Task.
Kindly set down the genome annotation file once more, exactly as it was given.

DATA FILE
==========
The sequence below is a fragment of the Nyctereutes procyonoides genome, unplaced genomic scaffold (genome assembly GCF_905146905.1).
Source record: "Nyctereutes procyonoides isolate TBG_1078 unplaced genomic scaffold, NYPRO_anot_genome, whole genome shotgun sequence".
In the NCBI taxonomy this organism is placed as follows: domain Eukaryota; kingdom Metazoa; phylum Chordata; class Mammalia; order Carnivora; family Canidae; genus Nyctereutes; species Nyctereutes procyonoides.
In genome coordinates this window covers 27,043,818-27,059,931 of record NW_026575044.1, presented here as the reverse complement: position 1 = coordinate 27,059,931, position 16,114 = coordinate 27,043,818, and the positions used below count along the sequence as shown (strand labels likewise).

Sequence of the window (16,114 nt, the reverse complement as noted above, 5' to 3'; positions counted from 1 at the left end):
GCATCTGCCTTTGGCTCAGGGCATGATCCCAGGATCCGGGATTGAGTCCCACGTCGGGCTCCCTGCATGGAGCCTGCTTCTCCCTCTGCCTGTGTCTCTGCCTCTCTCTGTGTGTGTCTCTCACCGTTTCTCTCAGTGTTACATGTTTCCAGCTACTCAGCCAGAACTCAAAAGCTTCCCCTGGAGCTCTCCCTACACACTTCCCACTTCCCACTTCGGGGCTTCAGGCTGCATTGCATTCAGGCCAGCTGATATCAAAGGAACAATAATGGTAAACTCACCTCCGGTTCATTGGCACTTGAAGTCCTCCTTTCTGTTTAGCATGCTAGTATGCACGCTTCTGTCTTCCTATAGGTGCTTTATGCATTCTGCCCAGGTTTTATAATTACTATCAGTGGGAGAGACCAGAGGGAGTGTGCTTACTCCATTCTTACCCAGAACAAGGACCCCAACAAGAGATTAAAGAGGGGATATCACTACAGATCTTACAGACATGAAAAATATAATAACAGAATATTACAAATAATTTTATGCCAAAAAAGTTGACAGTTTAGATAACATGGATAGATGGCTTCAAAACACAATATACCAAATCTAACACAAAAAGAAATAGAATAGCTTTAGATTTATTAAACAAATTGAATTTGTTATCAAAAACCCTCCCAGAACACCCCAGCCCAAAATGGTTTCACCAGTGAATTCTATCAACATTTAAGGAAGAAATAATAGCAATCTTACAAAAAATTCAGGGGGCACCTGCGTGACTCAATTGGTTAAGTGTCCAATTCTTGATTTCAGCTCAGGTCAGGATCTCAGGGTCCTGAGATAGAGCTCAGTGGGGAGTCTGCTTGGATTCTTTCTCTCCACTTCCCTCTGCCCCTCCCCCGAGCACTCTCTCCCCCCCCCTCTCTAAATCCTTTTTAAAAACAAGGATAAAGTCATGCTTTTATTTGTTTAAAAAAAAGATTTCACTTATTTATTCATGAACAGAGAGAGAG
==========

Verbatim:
The sequence below is a fragment of the Nyctereutes procyonoides genome, unplaced genomic scaffold (genome assembly GCF_905146905.1).
Source record: "Nyctereutes procyonoides isolate TBG_1078 unplaced genomic scaffold, NYPRO_anot_genome, whole genome shotgun sequence".
In the NCBI taxonomy this organism is placed as follows: domain Eukaryota; kingdom Metazoa; phylum Chordata; class Mammalia; order Carnivora; family Canidae; genus Nyctereutes; species Nyctereutes procyonoides.
In genome coordinates this window covers 27,043,818-27,059,931 of record NW_026575044.1, presented here as the reverse complement: position 1 = coordinate 27,059,931, position 16,114 = coordinate 27,043,818, and the positions used below count along the sequence as shown (strand labels likewise).

Sequence of the window (16,114 nt, the reverse complement as noted above, 5' to 3'; positions counted from 1 at the left end):
GCATCTGCCTTTGGCTCAGGGCATGATCCCAGGATCCGGGATTGAGTCCCACGTCGGGCTCCCTGCATGGAGCCTGCTTCTCCCTCTGCCTGTGTCTCTGCCTCTCTCTGTGTGTGTCTCTCACCGTTTCTCTCAGTGTTACATGTTTCCAGCTACTCAGCCAGAACTCAAAAGCTTCCCCTGGAGCTCTCCCTACACACTTCCCACTTCCCACTTCGGGGCTTCAGGCTGCATTGCATTCAGGCCAGCTGATATCAAAGGAACAATAATGGTAAACTCACCTCCGGTTCATTGGCACTTGAAGTCCTCCTTTCTGTTTAGCATGCTAGTATGCACGCTTCTGTCTTCCTATAGGTGCTTTATGCATTCTGCCCAGGTTTTATAATTACTATCAGTGGGAGAGACCAGAGGGAGTGTGCTTACTCCATTCTTACCCAGAACAAGGACCCCAACAAGAGATTAAAGAGGGGATATCACTACAGATCTTACAGACATGAAAAATATAATAACAGAATATTACAAATAATTTTATGCCAAAAAAGTTGACAGTTTAGATAACATGGATAGATGGCTTCAAAACACAATATACCAAATCTAACACAAAAAGAAATAGAATAGCTTTAGATTTATTAAACAAATTGAATTTGTTATCAAAAACCCTCCCAGAACACCCCAGCCCAAAATGGTTTCACCAGTGAATTCTATCAACATTTAAGGAAGAAATAATAGCAATCTTACAAAAAATTCAGGGGGCACCTGCGTGACTCAATTGGTTAAGTGTCCAATTCTTGATTTCAGCTCAGGTCAGGATCTCAGGGTCCTGAGATAGAGCTCAGTGGGGAGTCTGCTTGGATTCTTTCTCTCCACTTCCCTCTGCCCCTCCCCCGAGCACTCTCTCCCCCCCCCTCTCTAAATCCTTTTTAAAAACAAGGATAAAGTCATGCTTTTATTTGTTTAAAAAAAAGATTTCACTTATTTATTCATGAACAGAGAGAGAG